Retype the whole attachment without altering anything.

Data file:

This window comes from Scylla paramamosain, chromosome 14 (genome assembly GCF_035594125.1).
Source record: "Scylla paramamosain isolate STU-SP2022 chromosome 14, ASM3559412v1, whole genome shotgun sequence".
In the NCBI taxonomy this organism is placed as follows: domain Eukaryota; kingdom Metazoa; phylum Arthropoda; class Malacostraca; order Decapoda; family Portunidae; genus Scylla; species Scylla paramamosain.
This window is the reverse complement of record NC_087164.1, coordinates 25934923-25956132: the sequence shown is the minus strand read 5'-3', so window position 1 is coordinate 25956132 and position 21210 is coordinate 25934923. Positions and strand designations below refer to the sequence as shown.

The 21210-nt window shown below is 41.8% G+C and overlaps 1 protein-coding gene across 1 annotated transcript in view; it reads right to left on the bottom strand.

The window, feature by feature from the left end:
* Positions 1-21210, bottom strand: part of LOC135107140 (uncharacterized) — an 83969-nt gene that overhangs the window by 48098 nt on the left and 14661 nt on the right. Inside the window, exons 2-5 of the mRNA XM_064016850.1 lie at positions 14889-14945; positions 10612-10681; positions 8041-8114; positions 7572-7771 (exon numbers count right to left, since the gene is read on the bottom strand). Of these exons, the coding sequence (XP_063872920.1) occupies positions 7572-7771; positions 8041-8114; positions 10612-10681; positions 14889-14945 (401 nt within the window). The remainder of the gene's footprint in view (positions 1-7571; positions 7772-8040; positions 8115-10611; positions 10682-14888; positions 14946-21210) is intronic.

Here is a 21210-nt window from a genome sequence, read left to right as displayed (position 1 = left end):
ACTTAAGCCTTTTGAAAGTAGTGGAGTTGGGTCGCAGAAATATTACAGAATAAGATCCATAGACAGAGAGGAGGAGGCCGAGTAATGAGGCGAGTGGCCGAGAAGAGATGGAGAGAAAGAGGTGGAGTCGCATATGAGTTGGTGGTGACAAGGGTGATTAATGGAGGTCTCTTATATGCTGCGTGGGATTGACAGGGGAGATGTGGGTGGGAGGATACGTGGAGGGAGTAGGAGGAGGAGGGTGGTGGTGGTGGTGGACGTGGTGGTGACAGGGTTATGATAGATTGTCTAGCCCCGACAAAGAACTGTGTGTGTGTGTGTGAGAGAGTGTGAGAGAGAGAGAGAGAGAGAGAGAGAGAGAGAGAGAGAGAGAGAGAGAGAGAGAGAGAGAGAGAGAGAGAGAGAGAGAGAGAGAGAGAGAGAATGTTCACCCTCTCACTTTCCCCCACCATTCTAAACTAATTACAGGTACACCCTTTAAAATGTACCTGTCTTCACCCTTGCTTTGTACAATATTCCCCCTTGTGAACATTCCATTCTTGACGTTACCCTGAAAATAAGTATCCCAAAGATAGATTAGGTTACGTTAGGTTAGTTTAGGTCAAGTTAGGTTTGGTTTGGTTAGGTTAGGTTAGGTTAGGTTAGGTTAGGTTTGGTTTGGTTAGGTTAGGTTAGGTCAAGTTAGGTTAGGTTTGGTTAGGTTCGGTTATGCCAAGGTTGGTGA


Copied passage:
This window comes from Scylla paramamosain, chromosome 14 (genome assembly GCF_035594125.1).
Source record: "Scylla paramamosain isolate STU-SP2022 chromosome 14, ASM3559412v1, whole genome shotgun sequence".
In the NCBI taxonomy this organism is placed as follows: domain Eukaryota; kingdom Metazoa; phylum Arthropoda; class Malacostraca; order Decapoda; family Portunidae; genus Scylla; species Scylla paramamosain.
This window is the reverse complement of record NC_087164.1, coordinates 25934923-25956132: the sequence shown is the minus strand read 5'-3', so window position 1 is coordinate 25956132 and position 21210 is coordinate 25934923. Positions and strand designations below refer to the sequence as shown.

The 21210-nt window shown below is 41.8% G+C and overlaps 1 protein-coding gene across 1 annotated transcript in view; it reads right to left on the bottom strand.

The window, feature by feature from the left end:
* Positions 1-21210, bottom strand: part of LOC135107140 (uncharacterized) — an 83969-nt gene that overhangs the window by 48098 nt on the left and 14661 nt on the right. Inside the window, exons 2-5 of the mRNA XM_064016850.1 lie at positions 14889-14945; positions 10612-10681; positions 8041-8114; positions 7572-7771 (exon numbers count right to left, since the gene is read on the bottom strand). Of these exons, the coding sequence (XP_063872920.1) occupies positions 7572-7771; positions 8041-8114; positions 10612-10681; positions 14889-14945 (401 nt within the window). The remainder of the gene's footprint in view (positions 1-7571; positions 7772-8040; positions 8115-10611; positions 10682-14888; positions 14946-21210) is intronic.

Here is a 21210-nt window from a genome sequence, read left to right as displayed (position 1 = left end):
ACTTAAGCCTTTTGAAAGTAGTGGAGTTGGGTCGCAGAAATATTACAGAATAAGATCCATAGACAGAGAGGAGGAGGCCGAGTAATGAGGCGAGTGGCCGAGAAGAGATGGAGAGAAAGAGGTGGAGTCGCATATGAGTTGGTGGTGACAAGGGTGATTAATGGAGGTCTCTTATATGCTGCGTGGGATTGACAGGGGAGATGTGGGTGGGAGGATACGTGGAGGGAGTAGGAGGAGGAGGGTGGTGGTGGTGGTGGACGTGGTGGTGACAGGGTTATGATAGATTGTCTAGCCCCGACAAAGAACTGTGTGTGTGTGTGTGAGAGAGTGTGAGAGAGAGAGAGAGAGAGAGAGAGAGAGAGAGAGAGAGAGAGAGAGAGAGAGAGAGAGAGAGAGAGAGAGAGAGAGAGAGAGAGAGAGAGAATGTTCACCCTCTCACTTTCCCCCACCATTCTAAACTAATTACAGGTACACCCTTTAAAATGTACCTGTCTTCACCCTTGCTTTGTACAATATTCCCCCTTGTGAACATTCCATTCTTGACGTTACCCTGAAAATAAGTATCCCAAAGATAGATTAGGTTACGTTAGGTTAGTTTAGGTCAAGTTAGGTTTGGTTTGGTTAGGTTAGGTTAGGTTAGGTTAGGTTAGGTTTGGTTTGGTTAGGTTAGGTTAGGTCAAGTTAGGTTAGGTTTGGTTAGGTTCGGTTATGCCAAGGTTGGTGA